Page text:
Who decides when the potential consequences of a decision are catastrophic?
This question about who decides is illustrated in another recent news story, wherein we were causally informed that workers at the Daiichi plant’s new exposure level is 1,000 millisieverts, or a full sievert:
Fukushima No. 1 workers who got maximum radiation dose at start of crisis can now return to plant Kyodo Apr 1, 2016 http://www.japantimes.co.jp/news/2016/04/01/national/150-fukushima-no-1-workers-got-maximum-radiation-dose-start-crisis-can-now-return-plant/#.VwFGsnqYJmz
But Tepco said it will not push them to return and said those who wish to go back will be managed under a new exposure regime designed to limit a worker’s lifetime radiation dosage to 1,000 millisieverts in line with recommendations made by the International Commission on Radiological Protection. In 2015, the exposure level had been raised to 250 millisieverts a year. Now its 1000? Who made that decision?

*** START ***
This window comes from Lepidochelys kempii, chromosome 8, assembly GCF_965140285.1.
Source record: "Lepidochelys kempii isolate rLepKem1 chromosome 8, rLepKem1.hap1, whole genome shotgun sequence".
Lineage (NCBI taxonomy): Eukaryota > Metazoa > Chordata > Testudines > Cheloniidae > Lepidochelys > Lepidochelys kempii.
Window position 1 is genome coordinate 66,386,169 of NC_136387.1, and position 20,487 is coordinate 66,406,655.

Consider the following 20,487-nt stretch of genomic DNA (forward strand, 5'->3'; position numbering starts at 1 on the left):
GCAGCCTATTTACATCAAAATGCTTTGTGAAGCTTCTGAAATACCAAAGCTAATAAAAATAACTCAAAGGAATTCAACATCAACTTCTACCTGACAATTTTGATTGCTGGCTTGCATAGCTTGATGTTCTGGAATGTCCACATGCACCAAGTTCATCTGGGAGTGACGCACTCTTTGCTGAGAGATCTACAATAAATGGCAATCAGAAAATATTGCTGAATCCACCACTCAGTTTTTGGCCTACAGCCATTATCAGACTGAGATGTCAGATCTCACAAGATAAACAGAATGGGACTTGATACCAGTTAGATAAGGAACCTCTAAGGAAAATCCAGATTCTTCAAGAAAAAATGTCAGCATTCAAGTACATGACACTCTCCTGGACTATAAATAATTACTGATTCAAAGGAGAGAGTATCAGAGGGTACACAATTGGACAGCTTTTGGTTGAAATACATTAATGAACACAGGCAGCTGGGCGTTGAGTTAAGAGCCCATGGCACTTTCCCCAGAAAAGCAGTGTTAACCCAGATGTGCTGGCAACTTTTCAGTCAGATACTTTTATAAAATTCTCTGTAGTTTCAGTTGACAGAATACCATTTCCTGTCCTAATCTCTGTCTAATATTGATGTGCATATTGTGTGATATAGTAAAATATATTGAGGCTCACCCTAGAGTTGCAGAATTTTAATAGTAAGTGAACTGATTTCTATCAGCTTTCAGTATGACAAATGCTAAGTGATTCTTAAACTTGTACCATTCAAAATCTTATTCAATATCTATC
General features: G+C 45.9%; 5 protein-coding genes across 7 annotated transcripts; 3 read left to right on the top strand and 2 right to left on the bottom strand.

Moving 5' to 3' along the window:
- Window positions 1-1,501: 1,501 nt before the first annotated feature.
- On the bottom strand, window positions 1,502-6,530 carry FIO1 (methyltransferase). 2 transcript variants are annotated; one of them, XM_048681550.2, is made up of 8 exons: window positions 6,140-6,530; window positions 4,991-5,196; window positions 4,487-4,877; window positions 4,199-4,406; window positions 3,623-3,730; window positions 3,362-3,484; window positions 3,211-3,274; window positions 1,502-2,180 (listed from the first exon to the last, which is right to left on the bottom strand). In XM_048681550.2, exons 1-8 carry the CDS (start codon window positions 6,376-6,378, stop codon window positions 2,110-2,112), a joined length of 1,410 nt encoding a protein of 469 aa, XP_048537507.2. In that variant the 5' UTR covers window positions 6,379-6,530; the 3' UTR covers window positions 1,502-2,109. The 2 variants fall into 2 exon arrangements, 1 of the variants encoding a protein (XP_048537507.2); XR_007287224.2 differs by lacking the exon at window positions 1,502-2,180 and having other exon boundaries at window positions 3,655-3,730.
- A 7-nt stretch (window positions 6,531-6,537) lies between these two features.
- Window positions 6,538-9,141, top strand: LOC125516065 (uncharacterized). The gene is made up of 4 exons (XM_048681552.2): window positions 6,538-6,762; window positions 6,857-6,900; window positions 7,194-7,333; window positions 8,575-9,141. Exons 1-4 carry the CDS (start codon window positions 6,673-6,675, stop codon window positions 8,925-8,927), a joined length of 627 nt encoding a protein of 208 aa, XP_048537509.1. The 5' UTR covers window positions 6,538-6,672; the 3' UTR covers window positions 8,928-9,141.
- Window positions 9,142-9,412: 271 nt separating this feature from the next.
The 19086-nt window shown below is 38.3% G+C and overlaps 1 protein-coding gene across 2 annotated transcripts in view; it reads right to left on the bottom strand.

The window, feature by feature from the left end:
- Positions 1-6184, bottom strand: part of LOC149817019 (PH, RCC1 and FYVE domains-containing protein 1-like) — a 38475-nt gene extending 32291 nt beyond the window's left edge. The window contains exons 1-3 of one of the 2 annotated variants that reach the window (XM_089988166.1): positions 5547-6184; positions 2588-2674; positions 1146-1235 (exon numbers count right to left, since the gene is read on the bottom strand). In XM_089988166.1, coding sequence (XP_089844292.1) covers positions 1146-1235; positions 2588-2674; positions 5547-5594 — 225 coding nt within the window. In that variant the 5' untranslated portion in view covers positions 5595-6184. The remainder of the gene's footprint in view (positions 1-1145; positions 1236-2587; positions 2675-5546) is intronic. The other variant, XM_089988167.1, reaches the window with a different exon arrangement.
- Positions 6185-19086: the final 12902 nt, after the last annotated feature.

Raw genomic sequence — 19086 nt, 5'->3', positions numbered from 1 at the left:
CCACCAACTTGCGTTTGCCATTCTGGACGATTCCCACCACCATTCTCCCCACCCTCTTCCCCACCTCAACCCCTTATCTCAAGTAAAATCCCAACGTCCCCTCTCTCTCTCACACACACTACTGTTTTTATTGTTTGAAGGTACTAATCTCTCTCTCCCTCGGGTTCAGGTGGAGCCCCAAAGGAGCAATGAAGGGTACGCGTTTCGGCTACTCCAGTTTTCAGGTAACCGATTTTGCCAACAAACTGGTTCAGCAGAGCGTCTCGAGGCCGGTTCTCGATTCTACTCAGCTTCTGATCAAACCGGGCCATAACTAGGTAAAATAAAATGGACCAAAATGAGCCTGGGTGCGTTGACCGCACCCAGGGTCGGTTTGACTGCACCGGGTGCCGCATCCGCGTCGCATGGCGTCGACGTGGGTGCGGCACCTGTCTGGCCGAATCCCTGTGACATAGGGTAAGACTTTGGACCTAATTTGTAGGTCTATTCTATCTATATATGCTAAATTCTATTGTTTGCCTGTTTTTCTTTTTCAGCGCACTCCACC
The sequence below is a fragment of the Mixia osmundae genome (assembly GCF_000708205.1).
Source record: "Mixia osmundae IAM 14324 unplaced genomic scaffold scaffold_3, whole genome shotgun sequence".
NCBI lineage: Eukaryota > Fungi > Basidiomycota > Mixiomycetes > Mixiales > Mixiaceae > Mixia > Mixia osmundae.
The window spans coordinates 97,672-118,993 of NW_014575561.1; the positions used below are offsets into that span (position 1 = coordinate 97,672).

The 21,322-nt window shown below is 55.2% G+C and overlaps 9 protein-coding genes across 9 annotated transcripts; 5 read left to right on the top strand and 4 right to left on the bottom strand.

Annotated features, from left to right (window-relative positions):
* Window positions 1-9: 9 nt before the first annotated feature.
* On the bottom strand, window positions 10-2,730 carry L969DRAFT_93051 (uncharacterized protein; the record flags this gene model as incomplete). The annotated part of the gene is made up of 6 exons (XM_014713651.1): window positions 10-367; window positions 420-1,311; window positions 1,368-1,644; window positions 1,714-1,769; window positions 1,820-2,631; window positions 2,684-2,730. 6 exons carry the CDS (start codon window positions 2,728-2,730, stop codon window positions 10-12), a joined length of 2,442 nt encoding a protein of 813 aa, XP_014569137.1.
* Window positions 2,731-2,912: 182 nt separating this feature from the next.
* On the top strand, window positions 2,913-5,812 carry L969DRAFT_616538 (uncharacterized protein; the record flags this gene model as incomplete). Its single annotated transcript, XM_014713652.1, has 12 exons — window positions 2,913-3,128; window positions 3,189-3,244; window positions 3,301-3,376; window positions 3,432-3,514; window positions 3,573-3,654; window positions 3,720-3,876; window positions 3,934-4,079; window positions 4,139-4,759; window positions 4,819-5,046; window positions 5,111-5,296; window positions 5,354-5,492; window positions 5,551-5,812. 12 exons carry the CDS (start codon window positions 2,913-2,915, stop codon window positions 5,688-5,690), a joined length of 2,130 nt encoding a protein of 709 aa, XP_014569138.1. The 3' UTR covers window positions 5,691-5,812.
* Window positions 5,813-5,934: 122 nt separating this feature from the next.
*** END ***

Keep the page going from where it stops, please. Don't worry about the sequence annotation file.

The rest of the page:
Hiromi Kumia, “Nuclear Watchdog Proposes Raising Maximum Radiation Dose to 250 Millisieverts,” The Asahi Shimbun, July 31, 2015, accessed August 1, 2015, http://ajw.asahi.com/article/0311disaster/fukushima/AJ201507310057.
“Gov’t to Raise Maximum Annual Radiation Exposure Ahead of Restart of Nuclear Reactors,” The Mainichi, June 30, 2015, accessed July1, 2015,
Source! Majia’s Blog
TOKYO — A court in Japan ordered one of only two nuclear power plants operating in the country to shut down on Wednesday, citing insufficient safety measures put in place after meltdowns at a facility in Fukushima five years ago.
The plant, Takahama Nuclear Power Plant, had been back online for only two months after an extended freeze on atomic power in Japan in the aftermath of the March 2011 Fukushima disaster.
Japan’s government and its power companies have struggled to get the nuclear industry back on its feet. Despite new safety standards introduced in 2013, much of the public remains wary. Only a handful of the more than 40 operable reactors in the country have met the new rules, and lawsuits have made it difficult to restart them.